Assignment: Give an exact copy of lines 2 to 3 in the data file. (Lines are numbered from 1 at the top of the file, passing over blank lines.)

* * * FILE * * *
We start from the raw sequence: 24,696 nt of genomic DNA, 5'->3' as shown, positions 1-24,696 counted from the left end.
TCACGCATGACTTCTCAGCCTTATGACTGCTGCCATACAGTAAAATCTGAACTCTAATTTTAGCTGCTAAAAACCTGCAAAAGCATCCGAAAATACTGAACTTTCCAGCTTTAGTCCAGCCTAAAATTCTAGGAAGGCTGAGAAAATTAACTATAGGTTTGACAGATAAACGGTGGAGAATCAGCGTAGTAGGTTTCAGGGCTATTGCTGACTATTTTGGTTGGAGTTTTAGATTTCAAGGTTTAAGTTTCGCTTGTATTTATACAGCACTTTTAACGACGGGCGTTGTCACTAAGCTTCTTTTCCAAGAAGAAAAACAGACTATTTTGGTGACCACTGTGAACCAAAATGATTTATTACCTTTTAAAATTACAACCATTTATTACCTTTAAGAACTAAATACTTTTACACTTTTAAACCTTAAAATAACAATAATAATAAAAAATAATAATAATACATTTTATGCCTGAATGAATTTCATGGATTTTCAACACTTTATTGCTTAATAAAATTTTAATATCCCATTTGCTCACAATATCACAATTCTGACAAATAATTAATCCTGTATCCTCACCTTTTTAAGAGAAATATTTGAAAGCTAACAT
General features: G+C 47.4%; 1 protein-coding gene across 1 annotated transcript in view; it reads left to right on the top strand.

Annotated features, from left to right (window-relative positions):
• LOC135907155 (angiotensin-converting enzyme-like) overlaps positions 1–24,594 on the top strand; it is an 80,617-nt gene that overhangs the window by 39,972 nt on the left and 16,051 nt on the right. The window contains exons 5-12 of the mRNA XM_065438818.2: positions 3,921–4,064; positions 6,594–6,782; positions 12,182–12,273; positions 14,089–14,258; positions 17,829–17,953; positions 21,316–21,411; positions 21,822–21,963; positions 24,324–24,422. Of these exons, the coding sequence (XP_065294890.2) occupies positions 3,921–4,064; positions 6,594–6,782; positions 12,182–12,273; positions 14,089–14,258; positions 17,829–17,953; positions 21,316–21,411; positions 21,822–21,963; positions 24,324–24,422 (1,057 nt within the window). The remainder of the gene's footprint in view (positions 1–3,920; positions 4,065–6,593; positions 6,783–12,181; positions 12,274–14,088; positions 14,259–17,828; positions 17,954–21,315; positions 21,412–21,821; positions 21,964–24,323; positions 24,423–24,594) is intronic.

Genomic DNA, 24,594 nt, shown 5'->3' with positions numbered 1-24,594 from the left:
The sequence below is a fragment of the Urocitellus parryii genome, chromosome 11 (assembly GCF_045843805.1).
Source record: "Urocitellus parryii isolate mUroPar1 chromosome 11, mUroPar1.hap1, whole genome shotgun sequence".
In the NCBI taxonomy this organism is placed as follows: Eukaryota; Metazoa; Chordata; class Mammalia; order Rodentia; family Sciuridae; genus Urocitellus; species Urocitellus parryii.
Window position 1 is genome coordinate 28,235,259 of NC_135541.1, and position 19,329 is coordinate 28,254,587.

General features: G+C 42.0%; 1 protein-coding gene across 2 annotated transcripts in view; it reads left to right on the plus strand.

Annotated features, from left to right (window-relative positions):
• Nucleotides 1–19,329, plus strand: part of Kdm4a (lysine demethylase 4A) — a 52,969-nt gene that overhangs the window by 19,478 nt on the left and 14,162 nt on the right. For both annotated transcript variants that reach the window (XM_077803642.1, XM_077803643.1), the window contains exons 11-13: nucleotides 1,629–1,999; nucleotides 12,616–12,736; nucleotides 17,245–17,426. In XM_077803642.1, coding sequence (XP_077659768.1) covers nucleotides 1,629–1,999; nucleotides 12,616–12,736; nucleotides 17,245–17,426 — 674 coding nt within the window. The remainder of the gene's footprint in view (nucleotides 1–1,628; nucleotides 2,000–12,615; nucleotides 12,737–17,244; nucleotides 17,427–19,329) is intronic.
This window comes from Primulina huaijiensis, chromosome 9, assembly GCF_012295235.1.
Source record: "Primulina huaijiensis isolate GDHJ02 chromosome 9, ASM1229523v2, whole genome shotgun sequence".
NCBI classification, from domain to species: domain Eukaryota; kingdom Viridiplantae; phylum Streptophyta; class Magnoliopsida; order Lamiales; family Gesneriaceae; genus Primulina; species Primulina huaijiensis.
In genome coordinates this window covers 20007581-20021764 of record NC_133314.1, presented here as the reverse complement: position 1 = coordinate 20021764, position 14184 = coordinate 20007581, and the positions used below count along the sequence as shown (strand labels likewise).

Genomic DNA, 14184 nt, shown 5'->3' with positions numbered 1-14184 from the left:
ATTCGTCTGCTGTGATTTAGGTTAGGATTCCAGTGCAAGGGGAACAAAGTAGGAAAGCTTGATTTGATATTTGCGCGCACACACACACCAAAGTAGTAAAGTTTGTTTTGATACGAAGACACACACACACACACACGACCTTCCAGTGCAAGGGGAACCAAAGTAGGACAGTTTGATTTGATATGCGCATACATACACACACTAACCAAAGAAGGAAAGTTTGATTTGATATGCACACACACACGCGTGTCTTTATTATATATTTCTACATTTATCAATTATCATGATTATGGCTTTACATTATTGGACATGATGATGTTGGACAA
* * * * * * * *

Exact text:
TCACGCATGACTTCTCAGCCTTATGACTGCTGCCATACAGTAAAATCTGAACTCTAATTTTAGCTGCTAAAAACCTGCAAAAGCATCCGAAAATACTGAACTTTCCAGCTTTAGTCCAGCCTAAAATTCTAGGAAGGCTGAGAAAATTAACTATAGGTTTGACAGATAAACGGTGGAGAATCAGCGTAGTAGGTTTCAGGGCTATTGCTGACTATTTTGGTTGGAGTTTTAGATTTCAAGGTTTAAGTTTCGCTTGTATTTATACAGCACTTTTAACGACGGGCGTTGTCACTAAGCTTCTTTTCCAAGAAGAAAAACAGACTATTTTGGTGACCACTGTGAACCAAAATGATTTATTACCTTTTAAAATTACAACCATTTATTACCTTTAAGAACTAAATACTTTTACACTTTTAAACCTTAAAATAACAATAATAATAAAAAATAATAATAATACATTTTATGCCTGAATGAATTTCATGGATTTTCAACACTTTATTGCTTAATAAAATTTTAATATCCCATTTGCTCACAATATCACAATTCTGACAAATAATTAATCCTGTATCCTCACCTTTTTAAGAGAAATATTTGAAAGCTAACAT
General features: G+C 47.4%; 1 protein-coding gene across 1 annotated transcript in view; it reads left to right on the top strand.